Level of Normalization ?

Last Post 06 Jun 2006 07:39 AM by SQLUSA. 7 Replies.
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buchi_b
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16 Mar 2006 10:58 PM
Hi,

Can anyone suggest what is the best practical level of normalization that should be achieved under production environment.


mwesch
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17 Mar 2006 03:23 AM
3rd normal form is a practical goal.
buchi_b
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19 Mar 2006 11:06 PM
Hi Michael,

Thnks, but any reasons why we shouldn't go beyond that ?


GoldenGal
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05 Apr 2006 09:32 AM
No reason at all if the situation warrants it. This is a situation where you must look at each design decision individually.

Going beyond 3NF might cause addition multi-table join overhead on retrievals, which you have to balance against the problems inherent in data management (inserts, updates) of tables that are in anything less than 3NF, or even that qualify as 3NF.

SQL Server doesn't enforce any normal form (haven't we all seen 1NF, 2NF, even unnormalized data in production tables?), so you're pretty much free to do whatever you want to.

Good luck!
SQLUSA
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05 Apr 2006 11:27 PM
It depends Michelle.

It depends what shop you are working at.

In some installations 3NF+ is the norm, in others....well no NF at all...the rest in between.

It is good practice to keep the database in 3NF.

Most violations result from "percieved performance" considerations (too many joins...) or rush job environment.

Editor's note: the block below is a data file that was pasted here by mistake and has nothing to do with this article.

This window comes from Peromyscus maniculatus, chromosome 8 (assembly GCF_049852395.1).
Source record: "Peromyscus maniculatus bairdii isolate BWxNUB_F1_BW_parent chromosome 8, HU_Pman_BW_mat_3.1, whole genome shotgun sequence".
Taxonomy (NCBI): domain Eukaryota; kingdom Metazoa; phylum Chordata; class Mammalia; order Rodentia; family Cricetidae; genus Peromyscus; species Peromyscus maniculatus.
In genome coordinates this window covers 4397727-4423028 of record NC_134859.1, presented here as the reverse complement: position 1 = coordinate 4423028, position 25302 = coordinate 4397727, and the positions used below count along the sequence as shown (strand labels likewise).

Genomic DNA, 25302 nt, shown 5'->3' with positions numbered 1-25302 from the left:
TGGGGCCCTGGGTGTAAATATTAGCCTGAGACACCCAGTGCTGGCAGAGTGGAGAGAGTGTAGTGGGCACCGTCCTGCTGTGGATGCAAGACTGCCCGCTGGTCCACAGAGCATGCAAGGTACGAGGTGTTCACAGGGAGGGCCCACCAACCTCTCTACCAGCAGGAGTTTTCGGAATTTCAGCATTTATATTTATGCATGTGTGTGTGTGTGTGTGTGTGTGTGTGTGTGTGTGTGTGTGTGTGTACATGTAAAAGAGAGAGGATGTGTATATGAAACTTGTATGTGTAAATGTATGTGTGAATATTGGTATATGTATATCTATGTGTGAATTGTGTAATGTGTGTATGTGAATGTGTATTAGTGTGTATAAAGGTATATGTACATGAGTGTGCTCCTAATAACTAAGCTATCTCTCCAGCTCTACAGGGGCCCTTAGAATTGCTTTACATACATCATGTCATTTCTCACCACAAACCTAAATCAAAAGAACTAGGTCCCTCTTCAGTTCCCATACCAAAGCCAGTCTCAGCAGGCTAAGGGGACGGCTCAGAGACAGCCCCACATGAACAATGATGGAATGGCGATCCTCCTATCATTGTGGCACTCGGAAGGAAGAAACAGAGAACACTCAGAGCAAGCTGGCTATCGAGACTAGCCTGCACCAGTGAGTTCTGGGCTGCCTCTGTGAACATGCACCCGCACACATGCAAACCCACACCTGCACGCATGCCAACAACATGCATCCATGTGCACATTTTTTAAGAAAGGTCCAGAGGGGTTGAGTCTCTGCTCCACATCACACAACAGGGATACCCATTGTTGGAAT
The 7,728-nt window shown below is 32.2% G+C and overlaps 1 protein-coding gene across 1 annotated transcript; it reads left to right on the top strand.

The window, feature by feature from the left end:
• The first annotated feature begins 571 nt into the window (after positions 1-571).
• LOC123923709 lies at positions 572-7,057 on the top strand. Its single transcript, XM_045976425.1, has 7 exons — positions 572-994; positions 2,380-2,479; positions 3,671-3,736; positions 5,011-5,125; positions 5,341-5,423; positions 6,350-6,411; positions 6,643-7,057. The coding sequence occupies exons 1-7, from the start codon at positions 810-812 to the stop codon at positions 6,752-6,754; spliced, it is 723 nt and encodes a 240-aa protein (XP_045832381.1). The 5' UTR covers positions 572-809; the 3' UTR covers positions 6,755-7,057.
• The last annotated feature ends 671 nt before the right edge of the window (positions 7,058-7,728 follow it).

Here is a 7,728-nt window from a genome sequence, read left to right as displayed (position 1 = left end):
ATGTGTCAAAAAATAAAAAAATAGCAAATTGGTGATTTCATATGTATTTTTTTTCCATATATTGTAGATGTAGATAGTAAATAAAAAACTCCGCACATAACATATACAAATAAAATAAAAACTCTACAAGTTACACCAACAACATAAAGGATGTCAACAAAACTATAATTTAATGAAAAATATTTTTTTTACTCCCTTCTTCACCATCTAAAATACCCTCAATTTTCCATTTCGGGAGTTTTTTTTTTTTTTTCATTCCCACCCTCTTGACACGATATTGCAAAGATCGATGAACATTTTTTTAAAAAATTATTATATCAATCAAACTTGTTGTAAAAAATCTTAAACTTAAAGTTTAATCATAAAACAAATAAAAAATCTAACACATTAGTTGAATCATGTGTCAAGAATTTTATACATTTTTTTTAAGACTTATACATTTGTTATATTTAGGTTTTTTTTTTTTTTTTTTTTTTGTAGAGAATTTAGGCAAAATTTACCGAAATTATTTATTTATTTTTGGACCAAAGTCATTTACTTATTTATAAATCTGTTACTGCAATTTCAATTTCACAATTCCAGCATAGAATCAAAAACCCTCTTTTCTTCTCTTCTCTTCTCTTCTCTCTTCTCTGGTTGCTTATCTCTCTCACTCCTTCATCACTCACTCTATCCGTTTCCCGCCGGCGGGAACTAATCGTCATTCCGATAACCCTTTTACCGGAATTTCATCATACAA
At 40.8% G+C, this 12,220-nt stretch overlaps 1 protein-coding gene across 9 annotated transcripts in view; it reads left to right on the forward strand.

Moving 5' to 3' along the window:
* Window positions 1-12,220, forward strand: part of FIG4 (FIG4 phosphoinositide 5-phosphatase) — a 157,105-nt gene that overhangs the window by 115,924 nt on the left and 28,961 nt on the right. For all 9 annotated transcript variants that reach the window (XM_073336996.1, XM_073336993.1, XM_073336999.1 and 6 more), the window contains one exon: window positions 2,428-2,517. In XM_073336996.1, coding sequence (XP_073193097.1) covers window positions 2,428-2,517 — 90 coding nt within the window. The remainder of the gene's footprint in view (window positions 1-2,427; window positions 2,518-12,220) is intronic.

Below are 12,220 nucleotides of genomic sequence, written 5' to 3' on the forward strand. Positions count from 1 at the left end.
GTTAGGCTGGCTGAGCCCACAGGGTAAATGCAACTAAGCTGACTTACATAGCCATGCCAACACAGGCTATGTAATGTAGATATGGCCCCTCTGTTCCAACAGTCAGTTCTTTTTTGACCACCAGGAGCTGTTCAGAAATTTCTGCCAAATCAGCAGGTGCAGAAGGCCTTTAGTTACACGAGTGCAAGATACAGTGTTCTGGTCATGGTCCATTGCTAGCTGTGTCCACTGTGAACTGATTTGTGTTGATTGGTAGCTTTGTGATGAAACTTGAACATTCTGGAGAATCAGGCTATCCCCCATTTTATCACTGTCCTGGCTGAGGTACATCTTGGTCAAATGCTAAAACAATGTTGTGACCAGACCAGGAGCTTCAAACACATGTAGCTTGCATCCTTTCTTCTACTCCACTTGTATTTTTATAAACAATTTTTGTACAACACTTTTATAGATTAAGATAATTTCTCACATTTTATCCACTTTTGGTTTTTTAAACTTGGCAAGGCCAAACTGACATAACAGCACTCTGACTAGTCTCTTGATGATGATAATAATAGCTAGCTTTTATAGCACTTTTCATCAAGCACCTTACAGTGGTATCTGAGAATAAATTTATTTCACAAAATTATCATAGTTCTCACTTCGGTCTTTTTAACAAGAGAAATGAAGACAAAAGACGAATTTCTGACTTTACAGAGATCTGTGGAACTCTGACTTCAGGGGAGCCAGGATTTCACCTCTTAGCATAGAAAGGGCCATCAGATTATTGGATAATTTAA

Performance can be addressed many ways, "denormalization" (actually unnormalization) is the worst way of addressing it.

Kalman Toth, Database, Data Warehouse and BI Architect
http://www.sqlusa.com
The Best SQL Server 2005 Training in the World
cmdr_jpskywalker
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25 Apr 2006 12:53 PM
As they said, it depends on your business needs or what production environment you are supporting. Operational transactions/OLTP normally is in 3rd NF because of the average speed (single location) and reliability (no duplicate records to update). However, there are tables in 4th/5th form/BOYCE-CODD NF because of business requirement (ticket, passenger, airline) that is impractical for 3rd NF. If you are in data warehousing, then you might want to use DENORMALIZATION/INDEXING/REPLICATION to speed up/deploy reports to different business users.
sqladmin
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27 Apr 2006 09:44 AM
yes... this is true. there is such a thing as overnormalized.
getting beyond 4NF is a bit much.

good question though.

cheers
SQLUSA
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06 Jun 2006 07:39 AM
Actually in data warehousing the Star Schema, the basis for cube, is normalized.

However, reporting/staging tables are usually not normalized, and that is fine in a data warehouse.


Kalman Toth, Database, Data Warehouse and BI Architect
http://www.sqlusa.com
The Best SQL Server 2005 Training in the World




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